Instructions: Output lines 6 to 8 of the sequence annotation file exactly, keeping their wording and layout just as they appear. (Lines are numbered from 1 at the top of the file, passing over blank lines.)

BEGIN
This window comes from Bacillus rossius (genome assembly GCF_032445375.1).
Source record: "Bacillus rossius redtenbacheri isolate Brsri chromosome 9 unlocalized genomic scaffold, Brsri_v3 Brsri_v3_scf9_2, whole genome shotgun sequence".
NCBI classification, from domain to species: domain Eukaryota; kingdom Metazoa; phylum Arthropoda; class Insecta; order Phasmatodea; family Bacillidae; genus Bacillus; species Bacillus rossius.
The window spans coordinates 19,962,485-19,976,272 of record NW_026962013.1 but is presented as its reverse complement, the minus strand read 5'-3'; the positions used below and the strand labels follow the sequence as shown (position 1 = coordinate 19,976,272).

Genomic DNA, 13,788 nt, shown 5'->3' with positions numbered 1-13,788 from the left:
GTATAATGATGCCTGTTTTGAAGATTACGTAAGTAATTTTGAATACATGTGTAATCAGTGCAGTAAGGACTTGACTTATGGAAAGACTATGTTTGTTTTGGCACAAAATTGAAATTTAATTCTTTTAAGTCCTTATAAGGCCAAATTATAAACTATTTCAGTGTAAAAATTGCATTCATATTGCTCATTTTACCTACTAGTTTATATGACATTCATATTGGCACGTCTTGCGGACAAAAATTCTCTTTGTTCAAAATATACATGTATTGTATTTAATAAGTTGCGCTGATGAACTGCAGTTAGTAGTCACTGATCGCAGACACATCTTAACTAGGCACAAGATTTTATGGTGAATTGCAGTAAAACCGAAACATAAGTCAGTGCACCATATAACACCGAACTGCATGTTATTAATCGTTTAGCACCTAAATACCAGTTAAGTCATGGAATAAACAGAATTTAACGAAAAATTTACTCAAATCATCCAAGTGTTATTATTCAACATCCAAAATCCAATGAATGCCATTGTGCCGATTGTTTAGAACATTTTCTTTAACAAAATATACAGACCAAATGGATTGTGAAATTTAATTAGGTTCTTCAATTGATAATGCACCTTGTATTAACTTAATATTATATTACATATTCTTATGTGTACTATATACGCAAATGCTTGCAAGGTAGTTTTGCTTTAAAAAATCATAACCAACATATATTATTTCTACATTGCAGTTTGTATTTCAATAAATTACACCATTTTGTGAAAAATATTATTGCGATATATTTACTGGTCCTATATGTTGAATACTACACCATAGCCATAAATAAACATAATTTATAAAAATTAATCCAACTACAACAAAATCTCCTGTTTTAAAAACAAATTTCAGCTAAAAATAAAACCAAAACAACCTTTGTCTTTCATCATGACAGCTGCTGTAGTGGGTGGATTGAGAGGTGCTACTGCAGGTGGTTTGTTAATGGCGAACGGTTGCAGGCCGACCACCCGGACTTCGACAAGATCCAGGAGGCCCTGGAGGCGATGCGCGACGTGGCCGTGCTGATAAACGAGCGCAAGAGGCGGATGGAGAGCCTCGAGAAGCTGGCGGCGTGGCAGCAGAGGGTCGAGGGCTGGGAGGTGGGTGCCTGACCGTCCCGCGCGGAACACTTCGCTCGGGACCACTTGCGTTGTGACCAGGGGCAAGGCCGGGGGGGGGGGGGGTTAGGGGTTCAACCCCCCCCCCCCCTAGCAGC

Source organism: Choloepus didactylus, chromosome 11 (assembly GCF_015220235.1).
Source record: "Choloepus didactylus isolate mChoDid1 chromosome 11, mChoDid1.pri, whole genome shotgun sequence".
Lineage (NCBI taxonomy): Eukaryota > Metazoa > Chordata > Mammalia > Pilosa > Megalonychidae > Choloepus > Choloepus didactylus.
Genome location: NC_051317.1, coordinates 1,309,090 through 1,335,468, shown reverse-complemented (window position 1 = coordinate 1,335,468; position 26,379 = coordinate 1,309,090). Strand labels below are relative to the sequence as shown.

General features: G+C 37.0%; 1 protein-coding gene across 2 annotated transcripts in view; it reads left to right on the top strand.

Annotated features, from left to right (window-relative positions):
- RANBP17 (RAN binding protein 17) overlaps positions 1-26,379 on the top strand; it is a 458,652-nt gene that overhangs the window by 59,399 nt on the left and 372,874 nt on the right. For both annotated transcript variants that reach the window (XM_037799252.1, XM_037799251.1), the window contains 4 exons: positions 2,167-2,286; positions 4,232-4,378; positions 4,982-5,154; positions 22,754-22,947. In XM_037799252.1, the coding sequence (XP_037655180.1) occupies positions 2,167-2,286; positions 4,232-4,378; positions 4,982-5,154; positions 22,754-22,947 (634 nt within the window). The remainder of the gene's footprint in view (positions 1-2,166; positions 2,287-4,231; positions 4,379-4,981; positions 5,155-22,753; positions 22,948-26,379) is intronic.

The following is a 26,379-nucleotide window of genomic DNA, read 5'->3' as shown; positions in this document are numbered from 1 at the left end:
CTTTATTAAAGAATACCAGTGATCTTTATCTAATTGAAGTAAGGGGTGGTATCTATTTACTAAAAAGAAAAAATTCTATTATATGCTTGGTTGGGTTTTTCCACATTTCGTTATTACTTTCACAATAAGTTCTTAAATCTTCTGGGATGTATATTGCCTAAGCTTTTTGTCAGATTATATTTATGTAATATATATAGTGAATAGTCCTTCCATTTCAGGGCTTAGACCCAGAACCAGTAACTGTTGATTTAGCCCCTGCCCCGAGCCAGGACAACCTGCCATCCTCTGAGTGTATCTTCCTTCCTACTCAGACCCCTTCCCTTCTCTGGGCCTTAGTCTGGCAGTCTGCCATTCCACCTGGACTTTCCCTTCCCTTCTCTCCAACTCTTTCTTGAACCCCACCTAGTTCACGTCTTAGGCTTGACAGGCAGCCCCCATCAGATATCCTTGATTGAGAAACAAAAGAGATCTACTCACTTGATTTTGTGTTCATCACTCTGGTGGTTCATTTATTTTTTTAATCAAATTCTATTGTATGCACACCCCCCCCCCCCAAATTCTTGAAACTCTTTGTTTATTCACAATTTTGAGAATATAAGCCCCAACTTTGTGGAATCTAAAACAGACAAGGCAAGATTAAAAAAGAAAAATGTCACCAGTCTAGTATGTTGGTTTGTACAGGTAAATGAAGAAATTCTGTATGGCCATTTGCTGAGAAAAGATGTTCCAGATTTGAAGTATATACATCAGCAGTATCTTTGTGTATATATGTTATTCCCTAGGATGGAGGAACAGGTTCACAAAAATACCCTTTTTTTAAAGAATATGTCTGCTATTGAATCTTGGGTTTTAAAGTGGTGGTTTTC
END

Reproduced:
GTATAATGATGCCTGTTTTGAAGATTACGTAAGTAATTTTGAATACATGTGTAATCAGTGCAGTAAGGACTTGACTTATGGAAAGACTATGTTTGTTTTGGCACAAAATTGAAATTTAATTCTTTTAAGTCCTTATAAGGCCAAATTATAAACTATTTCAGTGTAAAAATTGCATTCATATTGCTCATTTTACCTACTAGTTTATATGACATTCATATTGGCACGTCTTGCGGACAAAAATTCTCTTTGTTCAAAATATACATGTATTGTATTTAATAAGTTGCGCTGATGAACTGCAGTTAGTAGTCACTGATCGCAGACACATCTTAACTAGGCACAAGATTTTATGGTGAATTGCAGTAAAACCGAAACATAAGTCAGTGCACCATATAACACCGAACTGCATGTTATTAATCGTTTAGCACCTAAATACCAGTTAAGTCATGGAATAAACAGAATTTAACGAAAAATTTACTCAAATCATCCAAGTGTTATTATTCAACATCCAAAATCCAATGAATGCCATTGTGCCGATTGTTTAGAACATTTTCTTTAACAAAATATACAGACCAAATGGATTGTGAAATTTAATTAGGTTCTTCAATTGATAATGCACCTTGTATTAACTTAATATTATATTACATATTCTTATGTGTACTATATACGCAAATGCTTGCAAGGTAGTTTTGCTTTAAAAAATCATAACCAACATATATTATTTCTACATTGCAGTTTGTATTTCAATAAATTACACCATTTTGTGAAAAATATTATTGCGATATATTTACTGGTCCTATATGTTGAATACTACACCATAGCCATAAATAAACATAATTTATAAAAATTAATCCAACTACAACAAAATCTCCTGTTTTAAAAACAAATTTCAGCTAAAAATAAAACCAAAACAACCTTTGTCTTTCATCATGACAGCTGCTGTAGTGGGTGGATTGAGAGGTGCTACTGCAGGTGGTTTGTTAATGGCGAACGGTTGCAGGCCGACCACCCGGACTTCGACAAGATCCAGGAGGCCCTGGAGGCGATGCGCGACGTGGCCGTGCTGATAAACGAGCGCAAGAGGCGGATGGAGAGCCTCGAGAAGCTGGCGGCGTGGCAGCAGAGGGTCGAGGGCTGGGAGGTGGGTGCCTGACCGTCCCGCGCGGAACACTTCGCTCGGGACCACTTGCGTTGTGACCAGGGGCAAGGCCGGGGGGGGGGGGGGTTAGGGGTTCAACCCCCCCCCCCCCTAGCAGC

Source organism: Choloepus didactylus, chromosome 11 (assembly GCF_015220235.1).
Source record: "Choloepus didactylus isolate mChoDid1 chromosome 11, mChoDid1.pri, whole genome shotgun sequence".